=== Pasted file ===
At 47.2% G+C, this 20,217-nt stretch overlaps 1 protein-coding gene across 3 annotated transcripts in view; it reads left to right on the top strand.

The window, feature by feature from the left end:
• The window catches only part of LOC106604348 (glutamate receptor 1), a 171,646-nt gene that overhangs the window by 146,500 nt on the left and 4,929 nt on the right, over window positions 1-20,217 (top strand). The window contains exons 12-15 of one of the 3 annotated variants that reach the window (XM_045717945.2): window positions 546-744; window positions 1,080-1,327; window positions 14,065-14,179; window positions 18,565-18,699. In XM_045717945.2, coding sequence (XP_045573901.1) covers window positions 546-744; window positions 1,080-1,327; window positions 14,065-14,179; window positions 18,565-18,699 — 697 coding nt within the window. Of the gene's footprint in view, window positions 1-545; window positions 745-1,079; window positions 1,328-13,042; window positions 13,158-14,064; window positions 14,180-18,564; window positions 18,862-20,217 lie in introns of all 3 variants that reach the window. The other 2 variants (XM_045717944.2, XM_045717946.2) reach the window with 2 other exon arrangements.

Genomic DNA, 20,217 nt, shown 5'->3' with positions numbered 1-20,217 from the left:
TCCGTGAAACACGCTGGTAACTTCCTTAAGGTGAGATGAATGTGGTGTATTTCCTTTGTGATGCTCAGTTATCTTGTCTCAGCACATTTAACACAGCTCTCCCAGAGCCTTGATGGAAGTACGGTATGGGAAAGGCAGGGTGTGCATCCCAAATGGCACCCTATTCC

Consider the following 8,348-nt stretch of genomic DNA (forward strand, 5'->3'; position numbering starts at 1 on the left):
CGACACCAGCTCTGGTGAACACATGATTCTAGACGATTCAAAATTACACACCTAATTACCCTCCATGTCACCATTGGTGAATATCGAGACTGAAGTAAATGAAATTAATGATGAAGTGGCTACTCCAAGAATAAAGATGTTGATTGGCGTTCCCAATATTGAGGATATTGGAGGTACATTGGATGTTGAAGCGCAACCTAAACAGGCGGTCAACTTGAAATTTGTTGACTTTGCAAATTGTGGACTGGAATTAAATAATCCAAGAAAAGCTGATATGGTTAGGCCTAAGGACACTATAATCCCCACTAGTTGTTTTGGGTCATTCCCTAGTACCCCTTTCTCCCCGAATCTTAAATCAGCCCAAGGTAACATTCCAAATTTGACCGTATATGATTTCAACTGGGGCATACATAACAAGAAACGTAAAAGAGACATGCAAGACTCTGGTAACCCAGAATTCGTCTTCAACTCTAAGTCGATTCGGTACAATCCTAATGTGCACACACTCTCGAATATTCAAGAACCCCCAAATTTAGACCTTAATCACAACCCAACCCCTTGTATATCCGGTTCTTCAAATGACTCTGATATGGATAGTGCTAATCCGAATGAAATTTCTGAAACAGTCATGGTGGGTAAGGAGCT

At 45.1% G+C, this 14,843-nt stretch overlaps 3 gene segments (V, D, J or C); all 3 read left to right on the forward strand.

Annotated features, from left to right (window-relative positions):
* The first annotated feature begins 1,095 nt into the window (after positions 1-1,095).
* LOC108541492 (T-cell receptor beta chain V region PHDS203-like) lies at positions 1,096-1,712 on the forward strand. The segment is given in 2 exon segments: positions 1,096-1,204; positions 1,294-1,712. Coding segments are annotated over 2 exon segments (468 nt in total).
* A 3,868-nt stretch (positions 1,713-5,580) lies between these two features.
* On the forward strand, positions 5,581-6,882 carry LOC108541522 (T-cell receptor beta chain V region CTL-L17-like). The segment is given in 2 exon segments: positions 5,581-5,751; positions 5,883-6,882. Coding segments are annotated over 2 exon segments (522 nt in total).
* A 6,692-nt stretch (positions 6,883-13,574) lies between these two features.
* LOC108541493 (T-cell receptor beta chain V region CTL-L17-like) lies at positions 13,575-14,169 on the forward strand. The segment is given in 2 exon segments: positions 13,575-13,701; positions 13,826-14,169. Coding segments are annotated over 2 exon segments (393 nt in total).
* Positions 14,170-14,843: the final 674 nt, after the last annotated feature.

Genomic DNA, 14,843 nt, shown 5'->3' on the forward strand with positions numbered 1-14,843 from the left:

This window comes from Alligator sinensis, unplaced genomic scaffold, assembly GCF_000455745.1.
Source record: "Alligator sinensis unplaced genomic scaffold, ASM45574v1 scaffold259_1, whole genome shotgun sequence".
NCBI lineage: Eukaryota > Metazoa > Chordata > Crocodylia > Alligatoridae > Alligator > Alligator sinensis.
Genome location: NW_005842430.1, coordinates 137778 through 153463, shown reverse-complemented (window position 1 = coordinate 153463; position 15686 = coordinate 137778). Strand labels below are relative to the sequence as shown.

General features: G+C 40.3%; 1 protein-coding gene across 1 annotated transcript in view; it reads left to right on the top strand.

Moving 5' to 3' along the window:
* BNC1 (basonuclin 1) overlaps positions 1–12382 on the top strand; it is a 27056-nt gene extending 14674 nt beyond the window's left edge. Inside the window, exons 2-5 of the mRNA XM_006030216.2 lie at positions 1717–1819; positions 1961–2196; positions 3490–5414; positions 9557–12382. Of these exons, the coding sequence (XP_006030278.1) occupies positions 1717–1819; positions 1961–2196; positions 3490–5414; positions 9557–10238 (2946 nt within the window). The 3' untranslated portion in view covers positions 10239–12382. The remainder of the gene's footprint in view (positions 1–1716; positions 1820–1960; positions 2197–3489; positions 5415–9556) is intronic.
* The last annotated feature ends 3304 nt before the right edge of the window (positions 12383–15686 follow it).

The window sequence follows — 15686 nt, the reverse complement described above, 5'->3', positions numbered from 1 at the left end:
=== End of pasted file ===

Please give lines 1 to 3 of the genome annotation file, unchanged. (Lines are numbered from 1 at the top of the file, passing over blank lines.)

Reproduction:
At 47.2% G+C, this 20,217-nt stretch overlaps 1 protein-coding gene across 3 annotated transcripts in view; it reads left to right on the top strand.

The window, feature by feature from the left end:
• The window catches only part of LOC106604348 (glutamate receptor 1), a 171,646-nt gene that overhangs the window by 146,500 nt on the left and 4,929 nt on the right, over window positions 1-20,217 (top strand). The window contains exons 12-15 of one of the 3 annotated variants that reach the window (XM_045717945.2): window positions 546-744; window positions 1,080-1,327; window positions 14,065-14,179; window positions 18,565-18,699. In XM_045717945.2, coding sequence (XP_045573901.1) covers window positions 546-744; window positions 1,080-1,327; window positions 14,065-14,179; window positions 18,565-18,699 — 697 coding nt within the window. Of the gene's footprint in view, window positions 1-545; window positions 745-1,079; window positions 1,328-13,042; window positions 13,158-14,064; window positions 14,180-18,564; window positions 18,862-20,217 lie in introns of all 3 variants that reach the window. The other 2 variants (XM_045717944.2, XM_045717946.2) reach the window with 2 other exon arrangements.